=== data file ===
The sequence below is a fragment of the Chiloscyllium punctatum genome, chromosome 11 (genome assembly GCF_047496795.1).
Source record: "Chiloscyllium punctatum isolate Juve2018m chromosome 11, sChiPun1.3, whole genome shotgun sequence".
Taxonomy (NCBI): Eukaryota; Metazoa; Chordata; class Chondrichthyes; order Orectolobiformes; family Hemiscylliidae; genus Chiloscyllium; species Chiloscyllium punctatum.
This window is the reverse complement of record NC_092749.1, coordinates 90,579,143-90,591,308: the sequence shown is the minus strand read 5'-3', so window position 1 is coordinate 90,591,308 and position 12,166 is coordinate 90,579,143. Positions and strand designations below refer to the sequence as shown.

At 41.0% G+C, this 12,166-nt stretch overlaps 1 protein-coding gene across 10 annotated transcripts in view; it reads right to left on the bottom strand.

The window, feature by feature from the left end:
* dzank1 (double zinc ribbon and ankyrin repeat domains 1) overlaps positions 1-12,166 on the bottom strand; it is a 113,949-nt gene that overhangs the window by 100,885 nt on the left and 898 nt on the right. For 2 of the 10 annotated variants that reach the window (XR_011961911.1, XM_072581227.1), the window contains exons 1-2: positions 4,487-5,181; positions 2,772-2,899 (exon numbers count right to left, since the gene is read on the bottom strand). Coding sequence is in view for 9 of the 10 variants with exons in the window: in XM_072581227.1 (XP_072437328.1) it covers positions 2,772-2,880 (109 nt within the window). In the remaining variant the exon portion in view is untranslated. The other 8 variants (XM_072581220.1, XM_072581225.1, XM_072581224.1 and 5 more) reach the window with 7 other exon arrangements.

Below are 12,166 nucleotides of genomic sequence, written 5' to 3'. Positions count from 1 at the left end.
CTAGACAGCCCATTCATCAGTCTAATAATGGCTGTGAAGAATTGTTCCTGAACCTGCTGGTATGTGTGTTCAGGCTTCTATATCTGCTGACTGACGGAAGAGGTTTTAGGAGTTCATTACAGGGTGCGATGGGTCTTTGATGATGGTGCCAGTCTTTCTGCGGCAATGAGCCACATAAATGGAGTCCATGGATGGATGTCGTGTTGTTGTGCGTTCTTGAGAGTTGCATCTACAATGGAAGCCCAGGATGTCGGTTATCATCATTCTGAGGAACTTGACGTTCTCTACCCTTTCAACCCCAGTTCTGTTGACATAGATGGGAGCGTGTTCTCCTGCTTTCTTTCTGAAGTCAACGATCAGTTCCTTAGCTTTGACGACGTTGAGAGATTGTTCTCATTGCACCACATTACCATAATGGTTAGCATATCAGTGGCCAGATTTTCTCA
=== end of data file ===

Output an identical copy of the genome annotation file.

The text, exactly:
The sequence below is a fragment of the Chiloscyllium punctatum genome, chromosome 11 (genome assembly GCF_047496795.1).
Source record: "Chiloscyllium punctatum isolate Juve2018m chromosome 11, sChiPun1.3, whole genome shotgun sequence".
Taxonomy (NCBI): Eukaryota; Metazoa; Chordata; class Chondrichthyes; order Orectolobiformes; family Hemiscylliidae; genus Chiloscyllium; species Chiloscyllium punctatum.
This window is the reverse complement of record NC_092749.1, coordinates 90,579,143-90,591,308: the sequence shown is the minus strand read 5'-3', so window position 1 is coordinate 90,591,308 and position 12,166 is coordinate 90,579,143. Positions and strand designations below refer to the sequence as shown.

At 41.0% G+C, this 12,166-nt stretch overlaps 1 protein-coding gene across 10 annotated transcripts in view; it reads right to left on the bottom strand.

The window, feature by feature from the left end:
* dzank1 (double zinc ribbon and ankyrin repeat domains 1) overlaps positions 1-12,166 on the bottom strand; it is a 113,949-nt gene that overhangs the window by 100,885 nt on the left and 898 nt on the right. For 2 of the 10 annotated variants that reach the window (XR_011961911.1, XM_072581227.1), the window contains exons 1-2: positions 4,487-5,181; positions 2,772-2,899 (exon numbers count right to left, since the gene is read on the bottom strand). Coding sequence is in view for 9 of the 10 variants with exons in the window: in XM_072581227.1 (XP_072437328.1) it covers positions 2,772-2,880 (109 nt within the window). In the remaining variant the exon portion in view is untranslated. The other 8 variants (XM_072581220.1, XM_072581225.1, XM_072581224.1 and 5 more) reach the window with 7 other exon arrangements.

Below are 12,166 nucleotides of genomic sequence, written 5' to 3'. Positions count from 1 at the left end.
CTAGACAGCCCATTCATCAGTCTAATAATGGCTGTGAAGAATTGTTCCTGAACCTGCTGGTATGTGTGTTCAGGCTTCTATATCTGCTGACTGACGGAAGAGGTTTTAGGAGTTCATTACAGGGTGCGATGGGTCTTTGATGATGGTGCCAGTCTTTCTGCGGCAATGAGCCACATAAATGGAGTCCATGGATGGATGTCGTGTTGTTGTGCGTTCTTGAGAGTTGCATCTACAATGGAAGCCCAGGATGTCGGTTATCATCATTCTGAGGAACTTGACGTTCTCTACCCTTTCAACCCCAGTTCTGTTGACATAGATGGGAGCGTGTTCTCCTGCTTTCTTTCTGAAGTCAACGATCAGTTCCTTAGCTTTGACGACGTTGAGAGATTGTTCTCATTGCACCACATTACCATAATGGTTAGCATATCAGTGGCCAGATTTTCTCA